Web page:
The period between 1890 and 1895 was a rich one in terms of scientific, cultural, and social developments, but it was also a period of growing unrest. Karl Benz constructed the first automobile on four wheels and Henry Ford built his first gasoline-powered engine. Women’s suffrage was adopted in Colorado. Coxey’s army marched from Ohio to Washington to protest widespread unemployment. Workers at the Pullman Palace Car Company struck and Eugene Debs’s American Railway Union declared a sympathy strike. Wilhelm Röntgen discovered X-rays; Guglielmo Marconi invented radio telegraphy. For the first time people heard Mahler’s Second and Dvořák’s “New World”...

  7. 1896–1897 Movies and the Beginnings of Cinema
    (pp. 45-65)
    CHARLES MUSSER

    The “cinema,” defined here as projected motion pictures in a theatrical setting, was one of the major technological and cultural innovations of 1896–1897. But it shared this distinction with the X-ray, discovered by Wilhelm Röntgen in late 1895, which gained public attention during the same period. While the cinema captured and re-presented images of life in motion, by early 1896 the X-ray was used to produce photographs of what could not be seen (the invisible). In March 1896 Thomas A. Edison used X-rays to develop the fluoroscope, which had medical applications. As cinema and the X-ray entered the public...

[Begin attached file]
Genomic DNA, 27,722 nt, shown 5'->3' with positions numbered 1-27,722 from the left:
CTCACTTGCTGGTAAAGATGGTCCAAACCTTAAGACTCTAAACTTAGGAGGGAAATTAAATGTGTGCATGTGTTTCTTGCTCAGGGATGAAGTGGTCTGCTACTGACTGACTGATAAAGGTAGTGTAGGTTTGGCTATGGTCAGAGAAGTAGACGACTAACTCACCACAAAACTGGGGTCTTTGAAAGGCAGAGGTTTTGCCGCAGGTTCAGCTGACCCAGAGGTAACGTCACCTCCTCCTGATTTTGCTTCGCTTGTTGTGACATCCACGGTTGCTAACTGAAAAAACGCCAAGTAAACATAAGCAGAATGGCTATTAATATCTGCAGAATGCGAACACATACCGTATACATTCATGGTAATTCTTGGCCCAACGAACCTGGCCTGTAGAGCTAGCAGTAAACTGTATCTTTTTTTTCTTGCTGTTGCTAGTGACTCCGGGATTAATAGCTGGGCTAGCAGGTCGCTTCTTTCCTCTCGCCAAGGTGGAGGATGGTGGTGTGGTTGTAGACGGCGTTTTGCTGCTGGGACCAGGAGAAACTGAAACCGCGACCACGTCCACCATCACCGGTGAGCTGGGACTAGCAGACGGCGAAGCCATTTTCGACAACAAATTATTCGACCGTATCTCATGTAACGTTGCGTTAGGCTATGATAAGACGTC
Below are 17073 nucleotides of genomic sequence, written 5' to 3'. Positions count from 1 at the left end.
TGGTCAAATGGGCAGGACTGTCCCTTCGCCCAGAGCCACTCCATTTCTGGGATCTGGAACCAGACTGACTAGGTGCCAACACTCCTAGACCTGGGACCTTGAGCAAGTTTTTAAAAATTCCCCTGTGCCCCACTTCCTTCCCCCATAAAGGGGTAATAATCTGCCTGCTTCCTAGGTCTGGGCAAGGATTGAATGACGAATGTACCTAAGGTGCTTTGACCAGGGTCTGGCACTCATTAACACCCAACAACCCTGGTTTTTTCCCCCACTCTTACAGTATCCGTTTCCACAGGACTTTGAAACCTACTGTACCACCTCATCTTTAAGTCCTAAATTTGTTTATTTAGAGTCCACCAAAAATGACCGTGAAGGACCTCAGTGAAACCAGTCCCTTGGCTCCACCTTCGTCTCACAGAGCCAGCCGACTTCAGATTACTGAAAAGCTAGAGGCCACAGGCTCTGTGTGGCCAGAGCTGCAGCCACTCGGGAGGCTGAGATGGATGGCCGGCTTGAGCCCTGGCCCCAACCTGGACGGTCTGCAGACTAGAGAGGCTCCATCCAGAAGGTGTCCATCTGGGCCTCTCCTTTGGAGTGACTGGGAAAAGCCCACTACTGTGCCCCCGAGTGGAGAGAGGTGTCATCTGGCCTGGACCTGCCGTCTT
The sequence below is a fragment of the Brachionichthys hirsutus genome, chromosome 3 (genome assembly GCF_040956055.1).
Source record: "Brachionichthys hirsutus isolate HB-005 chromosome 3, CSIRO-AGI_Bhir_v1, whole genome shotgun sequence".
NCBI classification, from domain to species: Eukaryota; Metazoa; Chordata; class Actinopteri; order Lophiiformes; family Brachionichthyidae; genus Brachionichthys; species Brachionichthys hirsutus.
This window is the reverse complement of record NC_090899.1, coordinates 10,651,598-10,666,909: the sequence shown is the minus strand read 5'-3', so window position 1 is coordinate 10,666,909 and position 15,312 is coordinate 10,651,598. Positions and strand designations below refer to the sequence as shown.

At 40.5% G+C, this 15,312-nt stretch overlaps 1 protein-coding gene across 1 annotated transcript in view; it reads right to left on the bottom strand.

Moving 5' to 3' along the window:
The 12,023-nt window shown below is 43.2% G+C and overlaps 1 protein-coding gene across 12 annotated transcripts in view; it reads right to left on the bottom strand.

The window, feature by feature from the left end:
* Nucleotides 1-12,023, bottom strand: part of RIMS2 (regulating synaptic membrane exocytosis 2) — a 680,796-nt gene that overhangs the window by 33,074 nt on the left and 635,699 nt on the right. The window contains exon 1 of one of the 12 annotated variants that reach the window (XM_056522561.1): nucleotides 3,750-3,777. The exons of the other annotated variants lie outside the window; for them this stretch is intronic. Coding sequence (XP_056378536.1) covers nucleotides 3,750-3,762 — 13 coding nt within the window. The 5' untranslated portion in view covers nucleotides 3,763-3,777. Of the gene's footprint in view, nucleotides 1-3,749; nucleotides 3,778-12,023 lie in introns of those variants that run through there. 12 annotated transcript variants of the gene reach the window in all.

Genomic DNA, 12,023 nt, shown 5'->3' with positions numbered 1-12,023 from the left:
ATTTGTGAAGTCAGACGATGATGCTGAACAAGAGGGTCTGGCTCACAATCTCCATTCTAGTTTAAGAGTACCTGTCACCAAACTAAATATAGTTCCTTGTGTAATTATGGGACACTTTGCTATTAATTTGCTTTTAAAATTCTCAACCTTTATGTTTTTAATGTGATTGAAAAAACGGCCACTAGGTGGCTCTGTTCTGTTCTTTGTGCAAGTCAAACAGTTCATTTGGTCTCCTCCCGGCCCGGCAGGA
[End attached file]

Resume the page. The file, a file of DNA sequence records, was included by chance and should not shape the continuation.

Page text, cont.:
8. 1898–1899 Movies and Entrepreneurs
    (pp. 66-90)
    PATRICK LOUGHNEY

    Movies were invented to make money, and although they would later come to be recognized as a medium capable of great artistic achievement, the North American motion picture industry of the last two years of the 1800s was not primarily concerned with art. In 1898 inventor C. Francis Jenkins publishedAnimated Pictures, a historical survey of the technological development of motion pictures. In a section titled “A Multinomial Machine,” Jenkins provided a “selected” list of names for over one hundred motion picture machines, relating only to cameras and projectors incorporating the Latin and Greek root words “graph” and “scope,” that...

  9. 1900–1901 Movies, New Imperialism, and the New Century
    (pp. 91-111)
    JEAN-PIERRE SIROIS-TRAHAN